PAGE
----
The last 130 pages or so redeemed this book for me. At that point I was caught up with and concerned for the characters, whereas, for most of the book, I felt pretty alienated to be honest. But the end is very emotional and sad and hopeful, too. Still, there are some long slogs punctuating this story. And there are places where the author surprised me with an image or exit so weak that I wondered how she could not have seen and amended it herself.
For example, at the end of the chapter in which the Jamaican immigrant Hortense meets Queenie, and there's this back-and-forth of personalities and cultures and misunderstandings, the last words of the segment are Hortense asking Queenie how to make chips (the food). It's just so pat, so obviously construed to show that Hortense has something to learn and will have to bend, etc.
Then the scene with Bernard and Maxi in India with its so obvious (latent) homosexual imagery when Bernard has forgotten his blanket in the desert and has to share with Maxi, their bodies “wrapped as one, sticking together where bare flesh pressed.” Then they hear something nearby and their “guns were quickly erect, poking through the gap in the cloth pointing different ways.” What a groaner.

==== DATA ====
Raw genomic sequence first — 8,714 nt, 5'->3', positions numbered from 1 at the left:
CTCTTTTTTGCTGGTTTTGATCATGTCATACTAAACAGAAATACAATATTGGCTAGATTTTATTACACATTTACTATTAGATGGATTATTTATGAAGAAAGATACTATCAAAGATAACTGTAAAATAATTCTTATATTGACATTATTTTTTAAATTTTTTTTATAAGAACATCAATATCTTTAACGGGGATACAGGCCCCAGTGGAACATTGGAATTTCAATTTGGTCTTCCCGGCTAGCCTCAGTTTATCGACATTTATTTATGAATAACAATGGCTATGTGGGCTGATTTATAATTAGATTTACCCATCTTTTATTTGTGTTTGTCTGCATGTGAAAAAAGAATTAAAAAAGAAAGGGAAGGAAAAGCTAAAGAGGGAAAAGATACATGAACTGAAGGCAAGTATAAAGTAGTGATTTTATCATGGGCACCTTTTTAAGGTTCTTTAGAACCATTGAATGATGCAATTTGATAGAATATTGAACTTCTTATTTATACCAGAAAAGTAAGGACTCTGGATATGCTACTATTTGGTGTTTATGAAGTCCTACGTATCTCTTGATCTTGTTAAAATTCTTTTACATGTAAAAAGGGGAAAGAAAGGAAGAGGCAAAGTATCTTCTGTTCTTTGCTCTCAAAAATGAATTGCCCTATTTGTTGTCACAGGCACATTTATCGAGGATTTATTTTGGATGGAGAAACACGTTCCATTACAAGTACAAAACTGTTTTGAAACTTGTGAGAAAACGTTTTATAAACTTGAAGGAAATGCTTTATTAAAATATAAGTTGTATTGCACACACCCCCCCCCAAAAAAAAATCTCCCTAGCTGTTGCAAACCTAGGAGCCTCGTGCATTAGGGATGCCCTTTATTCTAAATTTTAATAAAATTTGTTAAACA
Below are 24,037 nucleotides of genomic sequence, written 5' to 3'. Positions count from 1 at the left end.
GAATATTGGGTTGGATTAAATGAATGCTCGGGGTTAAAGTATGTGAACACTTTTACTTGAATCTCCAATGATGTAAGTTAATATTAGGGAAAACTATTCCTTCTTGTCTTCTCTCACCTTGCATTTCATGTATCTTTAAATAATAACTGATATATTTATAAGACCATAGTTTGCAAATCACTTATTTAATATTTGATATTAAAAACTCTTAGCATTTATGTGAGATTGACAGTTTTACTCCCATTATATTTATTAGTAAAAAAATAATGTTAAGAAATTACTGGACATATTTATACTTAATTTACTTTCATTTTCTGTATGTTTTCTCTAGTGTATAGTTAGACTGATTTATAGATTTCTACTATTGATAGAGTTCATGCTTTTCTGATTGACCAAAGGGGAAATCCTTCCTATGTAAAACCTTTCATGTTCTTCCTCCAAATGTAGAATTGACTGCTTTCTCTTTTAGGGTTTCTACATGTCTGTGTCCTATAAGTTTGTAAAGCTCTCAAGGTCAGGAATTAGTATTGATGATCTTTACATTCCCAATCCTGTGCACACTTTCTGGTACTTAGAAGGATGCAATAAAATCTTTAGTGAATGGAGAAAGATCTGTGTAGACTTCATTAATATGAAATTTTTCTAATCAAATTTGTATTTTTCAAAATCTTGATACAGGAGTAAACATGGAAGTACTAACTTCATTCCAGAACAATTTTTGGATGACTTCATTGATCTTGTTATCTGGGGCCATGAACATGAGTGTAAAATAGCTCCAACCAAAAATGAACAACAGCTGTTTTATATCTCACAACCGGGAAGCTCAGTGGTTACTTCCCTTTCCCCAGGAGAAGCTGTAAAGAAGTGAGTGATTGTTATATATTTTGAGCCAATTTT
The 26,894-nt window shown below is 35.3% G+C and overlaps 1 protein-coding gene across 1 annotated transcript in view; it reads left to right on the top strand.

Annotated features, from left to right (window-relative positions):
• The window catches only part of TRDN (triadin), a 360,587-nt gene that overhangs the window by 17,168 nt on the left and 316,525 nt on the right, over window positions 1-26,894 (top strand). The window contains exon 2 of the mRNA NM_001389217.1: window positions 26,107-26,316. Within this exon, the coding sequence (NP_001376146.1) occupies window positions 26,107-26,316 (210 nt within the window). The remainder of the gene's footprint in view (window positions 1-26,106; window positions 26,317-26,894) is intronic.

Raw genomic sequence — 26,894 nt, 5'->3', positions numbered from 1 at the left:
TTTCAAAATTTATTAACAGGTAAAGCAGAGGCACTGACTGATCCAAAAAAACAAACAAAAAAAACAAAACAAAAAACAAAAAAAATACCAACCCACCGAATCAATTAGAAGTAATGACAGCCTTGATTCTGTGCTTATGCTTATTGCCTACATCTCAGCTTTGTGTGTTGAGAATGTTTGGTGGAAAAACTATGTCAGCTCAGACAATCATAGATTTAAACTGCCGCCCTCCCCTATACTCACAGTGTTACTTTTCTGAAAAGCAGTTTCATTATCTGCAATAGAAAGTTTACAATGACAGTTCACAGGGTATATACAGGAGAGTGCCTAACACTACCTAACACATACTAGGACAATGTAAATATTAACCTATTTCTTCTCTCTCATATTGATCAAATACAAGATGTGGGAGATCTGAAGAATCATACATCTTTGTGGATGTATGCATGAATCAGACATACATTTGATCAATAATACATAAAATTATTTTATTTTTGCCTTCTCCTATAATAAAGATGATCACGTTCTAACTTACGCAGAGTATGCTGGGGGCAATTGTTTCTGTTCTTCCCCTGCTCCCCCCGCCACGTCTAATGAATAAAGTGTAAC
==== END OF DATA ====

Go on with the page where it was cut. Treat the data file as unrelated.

Also the descriptions of sex between Queenie and her lover, and Queenie’s description of how she was like another person when he looked at her, “this woman … (who) could have lit up London.”
I had some other problems, too. Like how could Hortense not have known that blacks faced discrimination in England in the 1940s? Hello? And why wasn’t the character of Bernard more interesting? The author certainly tried to make him so, but it didn’t work.
Anyway, not to be so negative. I am glad I didn’t give up reading because in the scheme of things the book wasn’t bad, and the end definitely paid off. I am sure this would hold much more reward for a reader with a vested interest in this time and these cultures.